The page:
Perhaps it's because MediaPost Editor In Chief Joe Mandese and I are the same sort of ink-stained humanists predisposed to suspicion about too much automation. But at the end of our back to back OMMA DDM (Data Driven Marketing) and OMMA RTB shows, there was one panelist observation that kept echoing in our heads: a point about the danger of marketers being too relevant all the time.
On the first panel of brand marketers (see full video here) at OMMA DDM on Wednesday, executives from Hearst, Macy’s, JP Morgan Chase and Starwood Hotels drove home the importance of relevance to the consumer. Macy’s marketer Julie Bernard, however, called out an important exception to that rule. Personalization and customizability can be overdone, she warned. If the brand hones in too tightly and exclusively only on the things for which a user has shown an interest, then “You’re only ever showing me apparel and handbags,” she said. This technique eliminates the important process of discovery.
Who better to understand the value of discovery than a classic retailer? The modern department store is pretty much based on the principle of browsing and happening upon the stuff you didn’t know you wanted or needed. And for women, who still do more shopping for others than most men, getting outside one’s own shopping zone is even more important. “Maybe I want to buy something for my husband once in a while,” Bernard said. How is your personal purchase history going to help the algorithms there?
To be sure, her point has to be couched within the larger value of relevance and what we really mean when we use the term. Macy’s has pioneered a number of projects that used data for one-to-one marketing efforts. The point is not that a marketer shouldn’t leverage data to be as relevant to the consumer as possible, but that relevance too tightly defined and too obsessively pursued feels mechanical and can miss a larger branding goal.
As Julie shared with me later, Macy’s uses advanced modeling to target its physical and email communications to the households most likely to want them. The company especially focused now on using these data points to understand what form of communication to make to the right customer.
Macy’s is also trying to figure out if delivering more pages of relevant content to an interested consumer has a net productive effect. The retailer found in these tests not only that relevance matters, but is a key driver of sales -- and that limiting a mailing to the categories that scored as relevant did not negatively impact overall store sales. But Macy’s is also trying to determine how to encourage cross-shopping.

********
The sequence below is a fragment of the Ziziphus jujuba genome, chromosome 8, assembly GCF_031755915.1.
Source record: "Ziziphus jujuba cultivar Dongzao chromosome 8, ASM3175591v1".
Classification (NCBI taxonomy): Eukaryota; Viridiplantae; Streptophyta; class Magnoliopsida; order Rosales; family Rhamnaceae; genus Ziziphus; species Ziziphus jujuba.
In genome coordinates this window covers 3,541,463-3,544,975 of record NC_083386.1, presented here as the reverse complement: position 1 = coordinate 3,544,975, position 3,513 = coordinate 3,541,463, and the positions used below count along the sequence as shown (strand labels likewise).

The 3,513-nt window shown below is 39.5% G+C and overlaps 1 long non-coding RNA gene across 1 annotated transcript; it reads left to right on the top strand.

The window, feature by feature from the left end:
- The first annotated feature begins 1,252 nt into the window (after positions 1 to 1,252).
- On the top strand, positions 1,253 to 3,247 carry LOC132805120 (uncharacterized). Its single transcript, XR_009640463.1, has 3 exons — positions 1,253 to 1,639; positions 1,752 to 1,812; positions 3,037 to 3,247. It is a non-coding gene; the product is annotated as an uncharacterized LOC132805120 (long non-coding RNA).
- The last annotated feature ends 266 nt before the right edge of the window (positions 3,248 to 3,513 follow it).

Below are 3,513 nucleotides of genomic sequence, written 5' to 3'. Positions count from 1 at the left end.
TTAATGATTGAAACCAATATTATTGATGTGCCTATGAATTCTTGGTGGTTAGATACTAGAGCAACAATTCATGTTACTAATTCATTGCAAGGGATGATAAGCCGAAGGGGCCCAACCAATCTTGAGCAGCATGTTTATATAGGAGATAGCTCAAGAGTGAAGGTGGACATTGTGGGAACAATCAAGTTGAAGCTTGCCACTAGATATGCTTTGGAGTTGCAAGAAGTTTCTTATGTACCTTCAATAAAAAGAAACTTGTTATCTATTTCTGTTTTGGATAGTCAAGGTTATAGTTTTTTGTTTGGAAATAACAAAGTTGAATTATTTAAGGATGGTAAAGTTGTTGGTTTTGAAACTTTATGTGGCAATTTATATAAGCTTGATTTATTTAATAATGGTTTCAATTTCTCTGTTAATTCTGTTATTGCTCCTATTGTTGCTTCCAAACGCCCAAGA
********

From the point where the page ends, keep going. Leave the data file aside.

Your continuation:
I asked Julie to reflect on her insight further on what it means to be too doggedly relevant. She tells me, “So, if we see that a customer has only ever purchased red lipsticks, it doesn't mean we should only serve her content and offers around red lipsticks. Certainly, that would be relevant but it wouldn't deliver against our entertainment brand promise to help our customer find their magic through My Macy's.... In our example above, rather than simply serve red lipstick content, we would be sure to serve [other] relevant content, which may be pink lipstick for the seasonal trend, coupled with a fabulous wristlet to carry it in. An over-simplified example, but it gets to the spirit of how we are advancing relevancy for the benefit of our customers.“
So serendipitous discovery is not necessarily “irrelevant” material, as much as content relevant in a way that a single customer profile does not reveal. As Julie puts it, “The wonderful thing about analytics and relevancy is that we can infer a customer's preferences and then model the behavior of other customers to understand propensities for interest in other categories, thereby introducing the discovery element for the customer."
I would argue that a certain tedium sets in when we get targeted the same kinds of items from the same source. For example, while I still regard Amazon's recommendation engine as the gold standard for personalized experiences, it has become so well tuned to the patterns I have established over the last dozen or more years of buying that the items it suggests are predictable to the point of invisibility.
I am dwelling on the very human responses to machine-made “personalization” because that is one of the biggest takeaways for me from both drafting the OMMA DDM show and watching the discussions unfold Wednesday. The chief irony of DDM is that these highly technical, complex, algorithmically driven mechanisms behind “big data” actually force marketers to think about their customers in more rounded human terms.
That is the key message I got from the brand marketers on that first panel. I compare the massive number of new inputs available to a brand about their customer to a pointillist painting. There are so many dots, each of which alone is without meaning, but when ordered correctly and in such huge numbers create a recognizable impression of a person in her context. It doesn’t seem to me coincidental that the cold, technical terminology around “data,” “modeling” and “algorithms” emerges at the same time as much more poetic references to a consumer “journey” or “path.” The technology helps render a more poetic, lyrical understanding of the consumer.
But that also means that the machines that interface with humans need to seem more human. For instance, my personalized Amazon page now confronts me with an uncomfortable mirror of only a slice of my reading habits. That is not “personalized” in the richer sense, so much as deftly targeted.
At some point I wonder if data-driven marketing has to start building into the system either randomness, or a smarter kind of tangential relevance or targeted serendipity.